Austin Bailey writes in The Arkansas Times about a disappearing kind of Republican: the old-timers who supported their community public schools. As they die out, they are replaced by the newcomers in the mold of Governor Sarah Huckabee Sanders, who abhor anything provided by government, no matter what the consequences.

Sanders has proposed a sweeping voucher bill that will send hundreds of millions of dollars to students already enrolled in private and religious schools. A while back, there were Republicans who would have fought her. Their numbers are dwindling.

Bailey writes:

It’s a different era at the Arkansas Capitol these days, with emboldened and Trumpy Republicans unafraid to mislead, obfuscate and say the quiet parts out loud.

Innocent and harmless trans kids get crammed into metaphorical lockers over there all the time now, a convenient scapegoat for white evangelical bullies virtue signalling their Aryan heteronormativity. Poor people who need housing and food are also sitting ducks, powerless to punch back at upper-middle-class legislators chastising them to get a job already.

But the most deafening quiet part blaring in our ears this week was the message that providing a solid education to all children in Arkansas is kind of a drag, so the state should give up on that idea altogether and let the free market handle it. Sure, we will be leaving families who lack the cash, resources or elitism required to bail on democracy’s greatest invention to languish in public schools whose funding bases shrink as taxpayer money goes to private schools. But for those who stay put in those starving public schools — either because they love them, or because there are no other options close by, or because a $7,000 voucher covers only part of the tuition and other expenses required for a private education — well, that’s their “choice.”BRIAN CHILSONRep. Bruce Cozart is plumb worn out.

Rep. Bruce Cozart (R-Hot Springs), former chair of the House Education Committee and a 10-year Capitol veteran, all but admitted this week that the fight for equity in education is lost. Cozart met with a cluster of public school teachers who came to Little Rock from across the state to try to figure out what the hell is going on. Gov. Sarah Sanders continues to dangle foreboding sound bytes about “bold, conservative reform,” “education freedom accounts” and merit pay, but there’s nothing yet on paper and teachers are understandably desperate for details.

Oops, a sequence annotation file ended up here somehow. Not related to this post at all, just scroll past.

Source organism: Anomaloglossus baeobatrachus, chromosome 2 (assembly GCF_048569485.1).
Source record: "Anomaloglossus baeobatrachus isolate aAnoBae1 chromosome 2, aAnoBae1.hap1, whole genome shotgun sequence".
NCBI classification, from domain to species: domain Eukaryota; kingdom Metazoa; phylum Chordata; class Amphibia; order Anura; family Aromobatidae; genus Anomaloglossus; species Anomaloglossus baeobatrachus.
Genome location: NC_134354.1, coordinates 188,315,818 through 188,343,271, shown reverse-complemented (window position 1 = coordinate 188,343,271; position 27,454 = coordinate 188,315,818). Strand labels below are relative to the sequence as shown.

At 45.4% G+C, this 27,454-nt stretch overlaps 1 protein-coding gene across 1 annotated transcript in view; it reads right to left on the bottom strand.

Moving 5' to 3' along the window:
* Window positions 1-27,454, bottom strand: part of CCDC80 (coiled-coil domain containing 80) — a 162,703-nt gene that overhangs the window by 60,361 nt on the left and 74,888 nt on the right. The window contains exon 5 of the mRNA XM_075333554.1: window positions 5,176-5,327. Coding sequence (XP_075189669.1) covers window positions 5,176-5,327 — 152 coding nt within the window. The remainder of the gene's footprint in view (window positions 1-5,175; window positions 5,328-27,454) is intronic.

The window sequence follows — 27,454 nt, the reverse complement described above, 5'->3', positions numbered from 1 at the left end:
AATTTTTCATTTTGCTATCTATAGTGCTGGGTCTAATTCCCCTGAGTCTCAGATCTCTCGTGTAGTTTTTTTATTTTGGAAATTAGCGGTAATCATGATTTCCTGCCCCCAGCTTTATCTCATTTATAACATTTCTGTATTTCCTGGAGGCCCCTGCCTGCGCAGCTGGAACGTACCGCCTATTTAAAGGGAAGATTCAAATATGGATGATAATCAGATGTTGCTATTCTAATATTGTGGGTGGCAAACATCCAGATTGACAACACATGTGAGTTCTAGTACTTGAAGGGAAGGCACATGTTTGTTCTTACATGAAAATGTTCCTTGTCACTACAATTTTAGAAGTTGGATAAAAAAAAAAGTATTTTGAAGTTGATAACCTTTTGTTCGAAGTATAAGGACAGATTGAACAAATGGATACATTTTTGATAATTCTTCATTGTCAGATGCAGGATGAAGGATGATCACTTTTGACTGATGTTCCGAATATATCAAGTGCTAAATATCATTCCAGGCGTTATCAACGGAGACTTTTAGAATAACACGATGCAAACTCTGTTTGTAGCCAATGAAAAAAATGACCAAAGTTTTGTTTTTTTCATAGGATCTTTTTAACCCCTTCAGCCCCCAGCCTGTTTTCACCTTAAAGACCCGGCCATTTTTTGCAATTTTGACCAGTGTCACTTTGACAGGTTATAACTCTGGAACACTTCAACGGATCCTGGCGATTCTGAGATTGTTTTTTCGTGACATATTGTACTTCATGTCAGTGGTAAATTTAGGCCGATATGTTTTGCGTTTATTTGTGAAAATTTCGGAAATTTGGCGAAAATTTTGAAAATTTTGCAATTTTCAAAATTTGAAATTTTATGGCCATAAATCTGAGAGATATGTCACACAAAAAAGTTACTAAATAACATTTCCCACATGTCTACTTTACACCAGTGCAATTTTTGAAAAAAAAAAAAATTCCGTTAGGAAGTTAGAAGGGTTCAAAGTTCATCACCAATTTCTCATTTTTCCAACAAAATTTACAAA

A veteran in the fight against school vouchers, Cozart is laying down his sword.

“I know you are disappointed in me, but I have been fighting vouchers for eight years and I am just tired. There is nothing I can do,” he told teachers Wednesday.

Did he really say this stuff? Yes! Reached by phone Friday morning, Cozart gave some lip service to what he said were the good intentions of his Republican colleagues, but confirmed the conversations.

There are other Republican advocates of public schools in the Arkansas Legislature, but they’re seemingly a dying breed. Sen. James Sturch, an educator and reliable public school champion, got primaried and lost his seat in 2022 to pro-voucher candidate John Payton. Republican Rep. Jim Wooten of Beebe is still hard at work trying to push bills to keep vouchers from widening the gap between “haves and have-nots.” A couple of Republicans recently went along with Wooten’s bill to require private schools that accept public money in the form of vouchers to issue standardized tests and admit all comers, but most Republicans in the House Education hearing did not. The bill died in committee.

Sanders’ Arkansas LEARNS is expected to drop any day now, and it’s going to whip the rug out from under all the educators, families and students who believe in the ideals of community and collective opportunity our public schools still embody.

It’s absolutely true that many Arkansas public school students struggle in the classroom. That’s because they struggle outside the classroom, too. Arkansas kids face more than their share of poverty, food insecurity and trauma, and without fixing those external factors, these students won’t have the energy and focus they need to excel in the three Rs.

But ending hunger and poverty is hard; shitting on public schools is easy. The governor and her compliant stairwell full of cheering white conservatives know it’s much easier to blame poor showings on national standardized test dashboards on bleeding heart teachers and their crumbly old schools.

Arkansas LEARNS, this looming assault on the children who need help the most, will literally send hundreds of millions of public dollars to families already paying private school tuitions without taxpayers’ help, and we need to talk about it.

“The rich want vouchers. That’s who this legislation is for. The rich. They want it and they are going to get it. I am sorry but that’s just the truth,” Cozart said. Sometimes saying the quiet part out loud isn’t a bad thing